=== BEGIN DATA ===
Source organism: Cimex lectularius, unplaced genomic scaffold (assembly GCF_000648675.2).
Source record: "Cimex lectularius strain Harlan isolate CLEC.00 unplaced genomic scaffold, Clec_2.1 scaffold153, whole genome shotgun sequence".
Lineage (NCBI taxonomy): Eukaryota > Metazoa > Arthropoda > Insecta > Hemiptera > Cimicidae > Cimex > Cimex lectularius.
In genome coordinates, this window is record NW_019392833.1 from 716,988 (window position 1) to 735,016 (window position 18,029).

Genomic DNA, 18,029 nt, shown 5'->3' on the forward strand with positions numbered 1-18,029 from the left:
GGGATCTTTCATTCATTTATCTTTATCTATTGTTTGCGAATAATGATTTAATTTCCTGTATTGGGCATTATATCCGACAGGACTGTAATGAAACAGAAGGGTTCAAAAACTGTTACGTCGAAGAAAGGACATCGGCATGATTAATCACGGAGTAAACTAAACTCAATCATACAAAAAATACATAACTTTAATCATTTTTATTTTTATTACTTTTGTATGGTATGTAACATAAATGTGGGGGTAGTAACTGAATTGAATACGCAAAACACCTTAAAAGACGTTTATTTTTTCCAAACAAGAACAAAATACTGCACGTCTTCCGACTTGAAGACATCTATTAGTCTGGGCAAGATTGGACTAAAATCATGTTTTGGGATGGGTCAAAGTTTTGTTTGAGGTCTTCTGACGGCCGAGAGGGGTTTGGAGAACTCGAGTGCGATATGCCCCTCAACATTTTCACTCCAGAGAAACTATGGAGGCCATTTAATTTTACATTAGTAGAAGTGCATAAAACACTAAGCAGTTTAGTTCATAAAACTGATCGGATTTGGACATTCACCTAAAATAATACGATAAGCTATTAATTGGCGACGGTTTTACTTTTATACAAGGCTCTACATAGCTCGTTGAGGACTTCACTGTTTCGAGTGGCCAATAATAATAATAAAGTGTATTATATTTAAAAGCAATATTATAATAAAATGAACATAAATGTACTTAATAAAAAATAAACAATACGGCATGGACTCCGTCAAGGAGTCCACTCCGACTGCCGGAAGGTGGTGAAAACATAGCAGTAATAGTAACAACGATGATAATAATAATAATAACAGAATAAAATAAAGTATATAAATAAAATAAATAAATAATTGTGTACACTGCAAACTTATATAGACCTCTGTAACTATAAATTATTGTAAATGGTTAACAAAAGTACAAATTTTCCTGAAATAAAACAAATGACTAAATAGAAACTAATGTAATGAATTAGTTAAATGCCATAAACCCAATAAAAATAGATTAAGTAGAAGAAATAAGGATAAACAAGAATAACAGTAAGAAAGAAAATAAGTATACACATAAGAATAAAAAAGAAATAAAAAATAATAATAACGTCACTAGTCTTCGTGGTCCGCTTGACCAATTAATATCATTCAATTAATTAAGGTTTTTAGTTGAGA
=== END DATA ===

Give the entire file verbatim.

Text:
Source organism: Cimex lectularius, unplaced genomic scaffold (assembly GCF_000648675.2).
Source record: "Cimex lectularius strain Harlan isolate CLEC.00 unplaced genomic scaffold, Clec_2.1 scaffold153, whole genome shotgun sequence".
Lineage (NCBI taxonomy): Eukaryota > Metazoa > Arthropoda > Insecta > Hemiptera > Cimicidae > Cimex > Cimex lectularius.
In genome coordinates, this window is record NW_019392833.1 from 716,988 (window position 1) to 735,016 (window position 18,029).

Genomic DNA, 18,029 nt, shown 5'->3' on the forward strand with positions numbered 1-18,029 from the left:
GGGATCTTTCATTCATTTATCTTTATCTATTGTTTGCGAATAATGATTTAATTTCCTGTATTGGGCATTATATCCGACAGGACTGTAATGAAACAGAAGGGTTCAAAAACTGTTACGTCGAAGAAAGGACATCGGCATGATTAATCACGGAGTAAACTAAACTCAATCATACAAAAAATACATAACTTTAATCATTTTTATTTTTATTACTTTTGTATGGTATGTAACATAAATGTGGGGGTAGTAACTGAATTGAATACGCAAAACACCTTAAAAGACGTTTATTTTTTCCAAACAAGAACAAAATACTGCACGTCTTCCGACTTGAAGACATCTATTAGTCTGGGCAAGATTGGACTAAAATCATGTTTTGGGATGGGTCAAAGTTTTGTTTGAGGTCTTCTGACGGCCGAGAGGGGTTTGGAGAACTCGAGTGCGATATGCCCCTCAACATTTTCACTCCAGAGAAACTATGGAGGCCATTTAATTTTACATTAGTAGAAGTGCATAAAACACTAAGCAGTTTAGTTCATAAAACTGATCGGATTTGGACATTCACCTAAAATAATACGATAAGCTATTAATTGGCGACGGTTTTACTTTTATACAAGGCTCTACATAGCTCGTTGAGGACTTCACTGTTTCGAGTGGCCAATAATAATAATAAAGTGTATTATATTTAAAAGCAATATTATAATAAAATGAACATAAATGTACTTAATAAAAAATAAACAATACGGCATGGACTCCGTCAAGGAGTCCACTCCGACTGCCGGAAGGTGGTGAAAACATAGCAGTAATAGTAACAACGATGATAATAATAATAATAACAGAATAAAATAAAGTATATAAATAAAATAAATAAATAATTGTGTACACTGCAAACTTATATAGACCTCTGTAACTATAAATTATTGTAAATGGTTAACAAAAGTACAAATTTTCCTGAAATAAAACAAATGACTAAATAGAAACTAATGTAATGAATTAGTTAAATGCCATAAACCCAATAAAAATAGATTAAGTAGAAGAAATAAGGATAAACAAGAATAACAGTAAGAAAGAAAATAAGTATACACATAAGAATAAAAAAGAAATAAAAAATAATAATAACGTCACTAGTCTTCGTGGTCCGCTTGACCAATTAATATCATTCAATTAATTAAGGTTTTTAGTTGAGA